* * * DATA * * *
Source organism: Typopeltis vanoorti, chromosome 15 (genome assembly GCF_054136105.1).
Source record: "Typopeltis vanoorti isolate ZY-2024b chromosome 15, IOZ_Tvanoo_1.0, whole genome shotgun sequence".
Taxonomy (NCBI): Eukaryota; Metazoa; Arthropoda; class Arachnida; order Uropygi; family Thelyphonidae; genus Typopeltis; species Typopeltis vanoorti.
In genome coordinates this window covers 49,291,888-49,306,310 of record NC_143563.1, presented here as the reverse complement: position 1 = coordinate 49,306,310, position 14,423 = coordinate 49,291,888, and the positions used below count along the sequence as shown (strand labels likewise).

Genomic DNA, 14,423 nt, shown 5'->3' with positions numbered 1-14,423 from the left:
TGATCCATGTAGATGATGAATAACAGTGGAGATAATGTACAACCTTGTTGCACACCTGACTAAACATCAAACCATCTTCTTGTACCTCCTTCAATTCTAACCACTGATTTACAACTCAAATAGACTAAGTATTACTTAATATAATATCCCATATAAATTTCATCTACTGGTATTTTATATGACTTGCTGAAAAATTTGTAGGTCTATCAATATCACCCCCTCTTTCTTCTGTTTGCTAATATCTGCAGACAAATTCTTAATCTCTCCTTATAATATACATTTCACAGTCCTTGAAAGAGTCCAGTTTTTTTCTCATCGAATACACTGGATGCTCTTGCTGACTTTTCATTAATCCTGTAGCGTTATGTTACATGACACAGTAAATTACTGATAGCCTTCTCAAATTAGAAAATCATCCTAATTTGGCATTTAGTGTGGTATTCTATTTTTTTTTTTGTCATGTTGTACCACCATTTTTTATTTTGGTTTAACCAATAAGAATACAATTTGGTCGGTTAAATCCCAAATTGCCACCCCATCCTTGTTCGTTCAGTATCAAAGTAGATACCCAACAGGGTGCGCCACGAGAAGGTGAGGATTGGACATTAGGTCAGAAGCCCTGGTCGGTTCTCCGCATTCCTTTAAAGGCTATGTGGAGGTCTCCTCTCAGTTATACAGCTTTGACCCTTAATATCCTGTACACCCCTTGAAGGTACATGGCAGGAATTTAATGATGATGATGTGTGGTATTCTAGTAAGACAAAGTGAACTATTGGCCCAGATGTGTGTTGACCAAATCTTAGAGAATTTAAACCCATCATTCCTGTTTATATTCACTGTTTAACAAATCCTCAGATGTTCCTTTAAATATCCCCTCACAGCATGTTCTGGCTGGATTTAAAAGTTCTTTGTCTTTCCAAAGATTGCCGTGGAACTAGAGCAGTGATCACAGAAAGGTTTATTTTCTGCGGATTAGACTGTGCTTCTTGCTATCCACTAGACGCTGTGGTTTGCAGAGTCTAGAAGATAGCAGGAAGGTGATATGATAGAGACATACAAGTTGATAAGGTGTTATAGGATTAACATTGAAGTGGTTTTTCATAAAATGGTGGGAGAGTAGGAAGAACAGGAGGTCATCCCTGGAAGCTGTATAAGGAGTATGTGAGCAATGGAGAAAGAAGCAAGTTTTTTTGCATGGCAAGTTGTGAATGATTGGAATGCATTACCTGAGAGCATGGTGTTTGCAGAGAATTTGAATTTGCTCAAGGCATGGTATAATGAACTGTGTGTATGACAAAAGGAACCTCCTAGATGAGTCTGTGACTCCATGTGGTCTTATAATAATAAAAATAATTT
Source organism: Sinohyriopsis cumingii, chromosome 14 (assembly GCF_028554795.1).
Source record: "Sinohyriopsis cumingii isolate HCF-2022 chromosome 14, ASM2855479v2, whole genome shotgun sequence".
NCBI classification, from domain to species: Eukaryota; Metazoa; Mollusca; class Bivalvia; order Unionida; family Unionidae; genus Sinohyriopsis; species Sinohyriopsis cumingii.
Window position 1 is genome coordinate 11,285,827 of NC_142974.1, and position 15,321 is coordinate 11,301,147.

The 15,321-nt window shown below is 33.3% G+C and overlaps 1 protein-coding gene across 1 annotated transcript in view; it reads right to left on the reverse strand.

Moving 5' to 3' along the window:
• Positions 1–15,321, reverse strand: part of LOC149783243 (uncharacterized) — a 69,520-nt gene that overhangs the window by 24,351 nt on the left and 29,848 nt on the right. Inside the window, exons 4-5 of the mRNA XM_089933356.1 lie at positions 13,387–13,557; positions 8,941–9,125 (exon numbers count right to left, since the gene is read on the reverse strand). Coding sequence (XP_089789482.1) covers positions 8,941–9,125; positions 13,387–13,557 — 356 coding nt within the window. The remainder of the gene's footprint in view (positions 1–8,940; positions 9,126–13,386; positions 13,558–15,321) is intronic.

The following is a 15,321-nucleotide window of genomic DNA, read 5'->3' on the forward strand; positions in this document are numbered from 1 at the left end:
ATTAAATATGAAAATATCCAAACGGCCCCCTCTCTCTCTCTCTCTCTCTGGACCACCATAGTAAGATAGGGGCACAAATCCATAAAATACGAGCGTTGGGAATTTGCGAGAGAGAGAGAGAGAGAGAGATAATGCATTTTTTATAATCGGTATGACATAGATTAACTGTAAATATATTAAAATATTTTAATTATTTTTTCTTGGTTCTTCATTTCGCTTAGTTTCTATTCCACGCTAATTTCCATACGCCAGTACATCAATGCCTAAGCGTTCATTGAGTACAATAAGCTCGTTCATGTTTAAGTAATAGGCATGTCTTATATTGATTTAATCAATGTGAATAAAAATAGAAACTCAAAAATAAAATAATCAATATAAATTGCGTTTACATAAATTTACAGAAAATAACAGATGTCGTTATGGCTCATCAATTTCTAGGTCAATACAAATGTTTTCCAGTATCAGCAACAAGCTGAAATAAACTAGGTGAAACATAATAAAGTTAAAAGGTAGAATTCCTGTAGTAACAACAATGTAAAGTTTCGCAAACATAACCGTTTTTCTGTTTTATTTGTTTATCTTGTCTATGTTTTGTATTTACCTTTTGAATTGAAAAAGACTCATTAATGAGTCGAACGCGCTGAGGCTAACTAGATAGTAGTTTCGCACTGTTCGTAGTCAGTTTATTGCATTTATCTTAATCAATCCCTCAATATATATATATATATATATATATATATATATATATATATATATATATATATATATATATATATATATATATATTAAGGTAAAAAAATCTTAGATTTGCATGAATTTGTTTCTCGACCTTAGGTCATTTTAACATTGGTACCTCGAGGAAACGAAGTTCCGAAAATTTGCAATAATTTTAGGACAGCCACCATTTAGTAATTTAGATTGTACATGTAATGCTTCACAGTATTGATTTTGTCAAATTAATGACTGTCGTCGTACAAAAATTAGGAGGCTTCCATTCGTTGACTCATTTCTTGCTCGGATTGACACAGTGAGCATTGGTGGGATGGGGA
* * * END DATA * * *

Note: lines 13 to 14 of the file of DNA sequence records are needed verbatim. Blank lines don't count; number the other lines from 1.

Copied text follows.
• Positions 1–15,321, reverse strand: part of LOC149783243 (uncharacterized) — a 69,520-nt gene that overhangs the window by 24,351 nt on the left and 29,848 nt on the right. Inside the window, exons 4-5 of the mRNA XM_089933356.1 lie at positions 13,387–13,557; positions 8,941–9,125 (exon numbers count right to left, since the gene is read on the reverse strand). Coding sequence (XP_089789482.1) covers positions 8,941–9,125; positions 13,387–13,557 — 356 coding nt within the window. The remainder of the gene's footprint in view (positions 1–8,940; positions 9,126–13,386; positions 13,558–15,321) is intronic.

The following is a 15,321-nucleotide window of genomic DNA, read 5'->3' on the forward strand; positions in this document are numbered from 1 at the left end: